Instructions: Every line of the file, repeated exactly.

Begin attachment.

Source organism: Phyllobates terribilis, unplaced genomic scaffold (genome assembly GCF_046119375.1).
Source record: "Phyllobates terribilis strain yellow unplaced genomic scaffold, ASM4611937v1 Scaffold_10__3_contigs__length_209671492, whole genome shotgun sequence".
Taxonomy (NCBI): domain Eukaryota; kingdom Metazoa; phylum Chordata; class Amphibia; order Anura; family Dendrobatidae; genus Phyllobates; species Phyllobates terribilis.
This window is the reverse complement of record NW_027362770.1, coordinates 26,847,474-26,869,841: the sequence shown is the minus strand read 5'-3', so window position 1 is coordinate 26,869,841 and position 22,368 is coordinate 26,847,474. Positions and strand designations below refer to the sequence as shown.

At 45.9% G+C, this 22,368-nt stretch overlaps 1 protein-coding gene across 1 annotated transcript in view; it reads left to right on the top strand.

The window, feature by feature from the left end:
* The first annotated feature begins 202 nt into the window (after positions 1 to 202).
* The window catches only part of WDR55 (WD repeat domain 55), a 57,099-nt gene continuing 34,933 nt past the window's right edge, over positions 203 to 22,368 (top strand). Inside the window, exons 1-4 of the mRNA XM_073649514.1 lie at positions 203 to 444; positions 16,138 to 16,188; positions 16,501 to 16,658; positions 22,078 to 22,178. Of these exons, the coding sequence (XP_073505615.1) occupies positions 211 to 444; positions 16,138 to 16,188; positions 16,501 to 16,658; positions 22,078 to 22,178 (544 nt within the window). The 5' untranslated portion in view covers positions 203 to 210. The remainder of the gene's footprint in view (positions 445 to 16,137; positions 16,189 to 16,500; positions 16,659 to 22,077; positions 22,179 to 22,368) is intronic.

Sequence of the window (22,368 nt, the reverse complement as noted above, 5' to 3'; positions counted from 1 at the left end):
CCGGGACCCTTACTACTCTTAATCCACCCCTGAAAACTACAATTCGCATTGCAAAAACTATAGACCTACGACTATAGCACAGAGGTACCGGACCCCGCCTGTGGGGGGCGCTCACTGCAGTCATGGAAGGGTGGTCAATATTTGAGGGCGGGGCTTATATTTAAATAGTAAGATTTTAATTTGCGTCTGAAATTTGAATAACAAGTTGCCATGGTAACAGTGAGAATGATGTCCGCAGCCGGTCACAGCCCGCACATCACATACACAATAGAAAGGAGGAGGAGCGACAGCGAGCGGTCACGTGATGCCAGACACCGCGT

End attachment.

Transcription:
Source organism: Phyllobates terribilis, unplaced genomic scaffold (genome assembly GCF_046119375.1).
Source record: "Phyllobates terribilis strain yellow unplaced genomic scaffold, ASM4611937v1 Scaffold_10__3_contigs__length_209671492, whole genome shotgun sequence".
Taxonomy (NCBI): domain Eukaryota; kingdom Metazoa; phylum Chordata; class Amphibia; order Anura; family Dendrobatidae; genus Phyllobates; species Phyllobates terribilis.
This window is the reverse complement of record NW_027362770.1, coordinates 26,847,474-26,869,841: the sequence shown is the minus strand read 5'-3', so window position 1 is coordinate 26,869,841 and position 22,368 is coordinate 26,847,474. Positions and strand designations below refer to the sequence as shown.

At 45.9% G+C, this 22,368-nt stretch overlaps 1 protein-coding gene across 1 annotated transcript in view; it reads left to right on the top strand.

The window, feature by feature from the left end:
* The first annotated feature begins 202 nt into the window (after positions 1 to 202).
* The window catches only part of WDR55 (WD repeat domain 55), a 57,099-nt gene continuing 34,933 nt past the window's right edge, over positions 203 to 22,368 (top strand). Inside the window, exons 1-4 of the mRNA XM_073649514.1 lie at positions 203 to 444; positions 16,138 to 16,188; positions 16,501 to 16,658; positions 22,078 to 22,178. Of these exons, the coding sequence (XP_073505615.1) occupies positions 211 to 444; positions 16,138 to 16,188; positions 16,501 to 16,658; positions 22,078 to 22,178 (544 nt within the window). The 5' untranslated portion in view covers positions 203 to 210. The remainder of the gene's footprint in view (positions 445 to 16,137; positions 16,189 to 16,500; positions 16,659 to 22,077; positions 22,179 to 22,368) is intronic.

Sequence of the window (22,368 nt, the reverse complement as noted above, 5' to 3'; positions counted from 1 at the left end):
CCGGGACCCTTACTACTCTTAATCCACCCCTGAAAACTACAATTCGCATTGCAAAAACTATAGACCTACGACTATAGCACAGAGGTACCGGACCCCGCCTGTGGGGGGCGCTCACTGCAGTCATGGAAGGGTGGTCAATATTTGAGGGCGGGGCTTATATTTAAATAGTAAGATTTTAATTTGCGTCTGAAATTTGAATAACAAGTTGCCATGGTAACAGTGAGAATGATGTCCGCAGCCGGTCACAGCCCGCACATCACATACACAATAGAAAGGAGGAGGAGCGACAGCGAGCGGTCACGTGATGCCAGACACCGCGT